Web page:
My baby boy is now a little over one year old and before I forget, I wanted to jot down my thoughts on our breastfeeding journey. I want to remember the ways it was similar to my time nursing Adeline and how it was different. The ways breastfeeding my second baby was easier and the ways it was harder.
I’d like to state clearly, up front and in bold, that I 100% agree that fed is best, and truly believe that everyone is doing and should do what is best for their family when it comes to nourishing their children in their first year.
What I share below is just my personal experience. I am a stay-at-home mom and therefore did not have to pump much at all this time around since I wasn’t working in an office. Every situation is different, and I hope this only provides encouragement, validation and/or commiseration – whichever of the three you are needing most today!
You can read about my breastfeeding experience with Adeline here.
The start was still hard
I was hoping this wouldn’t be the case, but for me it was. With both of my babies I struggled with a lot of pain in the beginning. While it took less than half the amount of time to lessen with Jacob, it was still a pretty rough start. The combination of being sore from the actual birth (and you are sore no matter if you have a vaginal birth or a c-section), sleep deprivation and trying to figure out how to nurse is just flat out hard. If you are there right now, or you’ve been there before. I feel you mama!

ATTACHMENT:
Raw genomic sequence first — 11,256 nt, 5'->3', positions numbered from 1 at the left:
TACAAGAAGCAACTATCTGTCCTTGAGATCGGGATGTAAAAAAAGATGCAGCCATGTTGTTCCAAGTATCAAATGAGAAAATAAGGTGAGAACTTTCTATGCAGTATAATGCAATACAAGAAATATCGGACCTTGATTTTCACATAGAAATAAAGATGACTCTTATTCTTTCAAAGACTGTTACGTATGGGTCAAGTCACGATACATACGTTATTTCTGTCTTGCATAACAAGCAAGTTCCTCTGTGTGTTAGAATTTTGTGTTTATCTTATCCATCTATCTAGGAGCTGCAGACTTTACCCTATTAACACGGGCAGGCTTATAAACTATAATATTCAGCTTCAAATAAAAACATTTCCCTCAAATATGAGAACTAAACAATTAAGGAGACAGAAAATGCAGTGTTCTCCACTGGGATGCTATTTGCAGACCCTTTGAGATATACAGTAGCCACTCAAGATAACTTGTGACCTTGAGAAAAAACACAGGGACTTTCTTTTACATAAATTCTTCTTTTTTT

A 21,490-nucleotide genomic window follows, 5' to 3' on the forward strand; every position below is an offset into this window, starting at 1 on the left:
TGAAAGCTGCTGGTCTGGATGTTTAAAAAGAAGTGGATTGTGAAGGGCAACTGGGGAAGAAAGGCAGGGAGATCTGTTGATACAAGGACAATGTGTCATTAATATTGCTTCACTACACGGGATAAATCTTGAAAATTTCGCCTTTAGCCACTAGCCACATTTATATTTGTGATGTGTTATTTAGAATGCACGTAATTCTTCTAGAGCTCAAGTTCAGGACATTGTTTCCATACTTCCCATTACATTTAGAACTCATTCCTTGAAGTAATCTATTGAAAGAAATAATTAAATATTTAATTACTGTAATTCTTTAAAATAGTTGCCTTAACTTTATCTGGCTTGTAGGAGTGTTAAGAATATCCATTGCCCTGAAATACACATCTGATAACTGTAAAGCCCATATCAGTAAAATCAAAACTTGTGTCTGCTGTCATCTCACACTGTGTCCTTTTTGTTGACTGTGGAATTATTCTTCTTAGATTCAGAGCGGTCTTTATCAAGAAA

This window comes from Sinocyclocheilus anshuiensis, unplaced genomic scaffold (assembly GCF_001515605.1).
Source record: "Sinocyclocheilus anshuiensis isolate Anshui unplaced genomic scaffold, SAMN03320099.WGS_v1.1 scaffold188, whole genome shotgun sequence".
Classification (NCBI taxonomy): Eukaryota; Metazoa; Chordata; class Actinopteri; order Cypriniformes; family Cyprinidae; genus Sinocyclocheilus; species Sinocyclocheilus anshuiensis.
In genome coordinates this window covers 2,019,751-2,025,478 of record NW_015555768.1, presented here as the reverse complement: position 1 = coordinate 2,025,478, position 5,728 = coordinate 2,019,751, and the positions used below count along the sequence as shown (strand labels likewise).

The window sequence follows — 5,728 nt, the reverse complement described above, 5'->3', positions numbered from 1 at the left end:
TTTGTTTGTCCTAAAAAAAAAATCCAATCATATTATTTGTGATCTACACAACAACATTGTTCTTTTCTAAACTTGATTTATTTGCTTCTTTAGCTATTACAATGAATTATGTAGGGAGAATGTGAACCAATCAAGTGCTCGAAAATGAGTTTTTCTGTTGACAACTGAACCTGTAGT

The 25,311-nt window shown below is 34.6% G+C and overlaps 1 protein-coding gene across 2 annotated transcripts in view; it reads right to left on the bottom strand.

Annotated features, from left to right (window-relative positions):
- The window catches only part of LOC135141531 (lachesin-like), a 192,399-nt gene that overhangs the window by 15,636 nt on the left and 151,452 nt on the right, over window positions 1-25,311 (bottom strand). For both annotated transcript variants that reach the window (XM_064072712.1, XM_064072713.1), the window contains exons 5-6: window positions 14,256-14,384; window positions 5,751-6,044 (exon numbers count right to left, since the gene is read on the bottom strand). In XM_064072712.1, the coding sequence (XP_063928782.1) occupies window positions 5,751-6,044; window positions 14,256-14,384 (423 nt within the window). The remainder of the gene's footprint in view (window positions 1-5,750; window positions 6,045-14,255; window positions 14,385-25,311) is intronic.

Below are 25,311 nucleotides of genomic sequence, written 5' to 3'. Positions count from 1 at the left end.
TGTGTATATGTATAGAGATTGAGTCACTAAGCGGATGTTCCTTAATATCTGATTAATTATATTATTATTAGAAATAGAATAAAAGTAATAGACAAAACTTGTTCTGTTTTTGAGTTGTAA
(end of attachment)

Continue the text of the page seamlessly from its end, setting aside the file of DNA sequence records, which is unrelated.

If I had to have only one breastfeeding product, it would hands down be this breastfeeding pillow. I used it almost every time I fed Jacob in his first 6-months of life, and it really, really helped me in the itty bitty newborn days. I recommend getting an extra cover so you don’t have to fret too much when one gets dirty.
Tongue ties can cause trouble
Turns out part of our breastfeeding issues, particularly the pain I was experiencing, was due to the fact that Jacob had a tongue tie. Basically, the frenulum (the piece of skin that connects the bottom of the mouth to the tongue) was too tight and too thick. At the recommendation of the pediatrician in the hospital, a pediatric dentist, a chiropractor and a lactation consultant, we decided to have his tongue tie “revised”.
This procedure didn’t give us instant relief, but I do believe it helped us move to a comfortable spot much more quickly. We didn’t have this issue with Adeline so this was new to me (and honestly very overwhelming). My best advice here is to bring a loved one like your spouse, mom, sister, or friend with you to the revision and any appointments leading up to it.
As a hormonal new mom dripping in emotions, it is really hard to make any decisions with a clear mind when it comes to something that might cause even an ounce of pain to your baby. A support system is key. Marcus was the voice of reason for our family during this time.
Lactation consultants are still key
I used the same lactation consultant for breastfeeding my second baby – Leah Jolly with Bay Area Breastfeeding and Education. And even though I was an experienced breastfeeding mother, I still needed the guidance. Even more than that, the support, validation and encouragement from a professional held a lot of weight with me. Marcus called our consultant while we were still in the hospital and scheduled her to come as soon as we got home. I believe we saw Leah on Jacob’s third day of life and then again on day six or seven.